Something Nice About Bush
Chatterbox extends an olive branch.
Today is Say Something Nice About Bush Day. The American people have spoken, and today all must pay homage. (Tomorrow—next week at the latest—we can go back to insulting him.) Characteristics that grated throughout the election and much of his first term are today redefined in more positive ways. Is Bush ideological and stubborn? I saw Tom Brokaw on NBC earlier today praising Bush for his manly "resolve." I've thought hard all day about how I might contribute to this round-robin of reconciliation without completely sacrificing all self-respect. Here goes.
I like the fact that Bush, whenever he has occasion to invoke America's tradition of religious tolerance, always has a kind word for atheists. I am an atheist. (Please, no e-mails in response trying to save my soul. I consider my atheism to be a personal matter between me and my nonexistent Creator.) Typically, whenever a politician affirms Americans' right to practice religion as they choose, he leaves out those of us who choose not to worship at all. Or, if he acknowledges us, he does nothing to dispel any impression some might have that we're bad people. In the 2000 campaign, Al Gore drove me up the wall by adopting this stance (and sometimes actually scolding us—denouncing, for instance, "the allergy to faith that is such a curious factor in much of modern society").
Bush, to his credit, does not ignore or show disdain for those of us who sleep late on weekends. At today's press conference, Bush was asked, "What do you say to those who are concerned about the role of a faith they do not share in public life and in your policies?" His answer was tolerant of atheists and other non-churchgoers:
[M]y answer to people is, I will be your president regardless of your faith, and I don't expect you to agree with me necessarily on religion. As a matter of fact, no president should ever try to impose religion on our society.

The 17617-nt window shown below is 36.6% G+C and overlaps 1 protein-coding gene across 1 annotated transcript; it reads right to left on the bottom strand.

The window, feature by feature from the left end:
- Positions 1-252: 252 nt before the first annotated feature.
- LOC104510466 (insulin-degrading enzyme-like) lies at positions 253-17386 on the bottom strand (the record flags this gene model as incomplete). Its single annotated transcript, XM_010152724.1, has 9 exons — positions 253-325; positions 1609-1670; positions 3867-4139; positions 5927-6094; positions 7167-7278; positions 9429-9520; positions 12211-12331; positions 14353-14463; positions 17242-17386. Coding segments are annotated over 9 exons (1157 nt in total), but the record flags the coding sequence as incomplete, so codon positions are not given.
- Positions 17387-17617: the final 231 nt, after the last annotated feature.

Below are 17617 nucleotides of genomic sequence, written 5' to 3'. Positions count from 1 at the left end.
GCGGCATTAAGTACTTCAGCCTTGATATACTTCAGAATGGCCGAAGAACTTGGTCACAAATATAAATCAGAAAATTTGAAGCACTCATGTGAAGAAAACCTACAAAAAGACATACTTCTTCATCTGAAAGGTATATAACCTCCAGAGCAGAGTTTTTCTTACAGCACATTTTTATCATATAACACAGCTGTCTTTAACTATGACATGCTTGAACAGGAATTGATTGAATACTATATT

A great—the great tradition of America is one where people can worship the way they want to worship. And if they choose not to worship, they're just as patriotic as your neighbor [italics mine]. That is an essential part of why we are a great nation. And I am glad people of faith voted in this election. I'm glad—I appreciate all people who voted. I don't think you ought to read anything into the politics, the moment, about whether or not this nation will become a divided nation over religion. I think the great thing that unites is the fact you can worship freely if you choose, and if you—you don't have to worship [italics mine]. And if you're a Jew or a Christian or a Muslim, you're equally American. That is—that is such a wonderful aspect of our society; and it is strong today and it will be strong tomorrow.
I couldn't have put it better myself. Well, OK, I could have put it better. But the way Bush put it was just fine. And he's put it this way many times before. (See, for instance, this talk with visiting mayors from last January or this speech in Wisconsin from last May.)
If today weren't Say Something Nice About Bush Day, I might wonder how praising the patriotism of people who "choose not to worship" became part of Bush's boilerplate. I might wonder whether Karl Rove slipped that in subtly to remind the Christian right that there are a lot of brie-eating, New York Times-reading non-churchgoers out there, and that they always vote for Democrats, and that that's a good reason to give your all for the God-fearing Republican you see before you. I might wonder, in short, whether Bush is employing the "For Brutus is an honorable man" style of rhetoric wherein you put down the person you're purportedly praising. Even if I wondered that, however, I'd still think that the benefit to society, when the president urges tolerance for non-churchgoers, would be well worth enduring whatever sneaky subliminal message might be contained therein. So thank you, Mr. President.
That's all I've got. I'm not even going to say Bush is a "great dad," as Bush said about John Kerry when asked what he admired about his opponent during the first debate, because how the hell do I know whether Bush is a good father or not? How the hell does Bush know Kerry's a good father? He doesn't. He made it up because it sounded more gracious than, "I like that striped pattern in your tie."
Timothy Noah is a former Slate staffer. His book about income inequality is The Great Divergence.